In a small corner of Budapest…

AS WE have often insisted on Game of the People, football is a global language. It doesn’t matter where you are, if you’re stuck for a conversation, turn the subject around to the beautiful game and borders come tumbling down. If politicians were truly smart, they would settle all differences on the football pitch over 90 minutes.

Off of one of Budapest’s main drags, in one of the many courtyards that sit behind the often ornate facade, you can find all sorts of unusual shops and services, some of which don’t need much explanation. For some years, a small, crowded shop which calls itself by a very unpretentious name, has hidden in one of these courtyards, but beyond its padlocked door, there lies a treasure trove of footballing memorabilia.

I first discovered it some 20 years ago, but it was closed when I visited it, then in 2014, I finally got to see inside, much to my delight. I returned this week to see how the Football Shop had fared during the pandemic. I had to wait, though, because opening times are inconsistent and you never quite know when the owner will arrive. I wasn’t the only one looking to plunder the shop’s contents. A tall Frenchman and his long-suffering partner turned up, eager to find out what was inside. He was from Marseille, so we struck up a brief chat on his club, OM, and whether he would be safe attending Ferencvaros’ game with Monaco in the Europa League. Once our friend from Marseille left, vowing to return, a young man from Derby and his Stoke-based girlfriend came in search of replica shirts. “I’ve heard they’re cheaper here,” he said, claiming he was very keen on getting a Fradi shirt.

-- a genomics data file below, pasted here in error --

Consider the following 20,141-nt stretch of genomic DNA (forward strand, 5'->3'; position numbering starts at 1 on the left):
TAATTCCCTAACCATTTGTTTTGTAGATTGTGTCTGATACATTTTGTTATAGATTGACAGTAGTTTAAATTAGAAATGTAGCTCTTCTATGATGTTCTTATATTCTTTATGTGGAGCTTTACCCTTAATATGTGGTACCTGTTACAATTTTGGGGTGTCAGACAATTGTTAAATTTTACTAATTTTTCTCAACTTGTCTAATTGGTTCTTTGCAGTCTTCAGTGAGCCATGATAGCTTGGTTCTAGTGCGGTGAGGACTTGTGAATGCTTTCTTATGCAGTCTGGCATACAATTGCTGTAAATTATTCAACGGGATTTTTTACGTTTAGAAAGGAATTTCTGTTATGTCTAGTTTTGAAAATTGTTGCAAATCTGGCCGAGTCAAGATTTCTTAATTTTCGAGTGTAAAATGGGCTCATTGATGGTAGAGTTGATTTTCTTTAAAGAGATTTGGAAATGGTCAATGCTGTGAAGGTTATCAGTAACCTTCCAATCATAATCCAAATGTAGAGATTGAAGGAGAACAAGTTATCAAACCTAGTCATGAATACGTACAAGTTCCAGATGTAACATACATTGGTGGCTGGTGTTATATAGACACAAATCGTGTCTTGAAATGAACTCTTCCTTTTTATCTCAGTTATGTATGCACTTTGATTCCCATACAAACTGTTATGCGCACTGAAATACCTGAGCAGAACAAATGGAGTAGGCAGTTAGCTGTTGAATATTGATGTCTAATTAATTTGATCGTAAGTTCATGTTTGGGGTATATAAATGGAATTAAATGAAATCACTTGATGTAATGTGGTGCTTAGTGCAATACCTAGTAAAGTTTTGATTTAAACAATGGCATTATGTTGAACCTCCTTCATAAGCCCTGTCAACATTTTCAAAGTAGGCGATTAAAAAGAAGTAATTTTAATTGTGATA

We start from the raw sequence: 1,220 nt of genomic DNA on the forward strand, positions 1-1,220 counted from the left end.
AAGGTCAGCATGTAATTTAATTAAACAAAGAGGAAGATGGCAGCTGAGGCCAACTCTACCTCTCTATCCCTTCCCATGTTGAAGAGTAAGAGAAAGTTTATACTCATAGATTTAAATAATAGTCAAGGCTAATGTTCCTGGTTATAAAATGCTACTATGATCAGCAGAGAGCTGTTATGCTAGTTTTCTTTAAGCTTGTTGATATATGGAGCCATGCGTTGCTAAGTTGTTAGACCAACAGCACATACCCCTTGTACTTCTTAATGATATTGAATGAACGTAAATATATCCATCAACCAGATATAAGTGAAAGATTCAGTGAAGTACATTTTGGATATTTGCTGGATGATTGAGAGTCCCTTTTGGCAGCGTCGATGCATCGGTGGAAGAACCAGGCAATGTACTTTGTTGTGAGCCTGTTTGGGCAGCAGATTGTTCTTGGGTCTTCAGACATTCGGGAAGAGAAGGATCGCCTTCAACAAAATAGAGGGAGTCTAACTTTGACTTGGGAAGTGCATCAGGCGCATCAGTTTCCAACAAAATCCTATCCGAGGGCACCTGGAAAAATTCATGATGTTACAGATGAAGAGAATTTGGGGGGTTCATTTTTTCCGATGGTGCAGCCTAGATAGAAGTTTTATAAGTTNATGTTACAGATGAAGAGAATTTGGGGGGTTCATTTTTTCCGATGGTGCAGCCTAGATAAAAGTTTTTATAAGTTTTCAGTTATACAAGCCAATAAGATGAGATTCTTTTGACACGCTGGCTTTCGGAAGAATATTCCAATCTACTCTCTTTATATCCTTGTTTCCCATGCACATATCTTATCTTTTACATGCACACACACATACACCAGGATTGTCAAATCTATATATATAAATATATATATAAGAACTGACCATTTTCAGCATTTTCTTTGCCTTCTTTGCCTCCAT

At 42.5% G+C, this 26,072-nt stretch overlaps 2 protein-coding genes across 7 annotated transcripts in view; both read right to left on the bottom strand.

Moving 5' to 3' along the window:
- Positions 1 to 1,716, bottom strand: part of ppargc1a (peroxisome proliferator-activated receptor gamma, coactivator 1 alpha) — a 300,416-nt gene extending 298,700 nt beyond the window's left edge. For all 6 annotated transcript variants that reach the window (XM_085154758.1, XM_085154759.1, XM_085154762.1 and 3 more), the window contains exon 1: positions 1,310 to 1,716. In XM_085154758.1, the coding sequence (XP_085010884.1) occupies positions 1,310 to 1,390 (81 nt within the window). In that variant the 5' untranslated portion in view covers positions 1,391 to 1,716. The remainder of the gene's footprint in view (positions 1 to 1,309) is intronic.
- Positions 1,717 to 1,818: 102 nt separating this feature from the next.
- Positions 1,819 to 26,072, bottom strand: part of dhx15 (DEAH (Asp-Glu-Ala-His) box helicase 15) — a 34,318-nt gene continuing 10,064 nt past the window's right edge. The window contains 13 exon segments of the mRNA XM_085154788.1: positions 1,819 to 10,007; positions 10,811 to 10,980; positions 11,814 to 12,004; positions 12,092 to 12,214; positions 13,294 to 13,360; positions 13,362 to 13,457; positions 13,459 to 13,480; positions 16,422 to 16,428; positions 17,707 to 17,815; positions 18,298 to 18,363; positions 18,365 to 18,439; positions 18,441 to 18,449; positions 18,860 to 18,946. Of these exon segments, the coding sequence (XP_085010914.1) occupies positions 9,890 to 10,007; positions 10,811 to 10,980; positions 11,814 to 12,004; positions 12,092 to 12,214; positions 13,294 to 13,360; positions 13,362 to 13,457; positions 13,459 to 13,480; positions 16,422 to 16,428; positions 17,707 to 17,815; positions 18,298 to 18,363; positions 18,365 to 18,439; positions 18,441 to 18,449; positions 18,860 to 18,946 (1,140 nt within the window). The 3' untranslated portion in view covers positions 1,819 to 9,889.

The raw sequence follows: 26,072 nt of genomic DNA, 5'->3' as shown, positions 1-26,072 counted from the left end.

When the owner opened the shop, it wasn’t the guy I had seen eight years’ earlier, but I sensed his father used to run it. “I am a Vasas fan, like my Dad. We’re not doing well this season, in fact, we are bottom of the league,” he told me with a grimace.

I had a list of pennants I was looking for: Red Star Belgrade and Partizan; Saint-Etienne; Slovan Bratislava; Borussia Dortmund and a few more. I also wanted a Chelsea pennant, which may sound strange, but it has proved difficult to obtain a decent version. Moreover, when I visited the Stamford Bridge Megastore, the two people serving didn’t know what a pennant was. They are definitely old school, as they say.

To anyone keen on football junk (not my words), a visit to the Football Shop at 23 Vaci Utca in Budapest is a must. The Hungarian capital is also full of clubs that have a story to tell.

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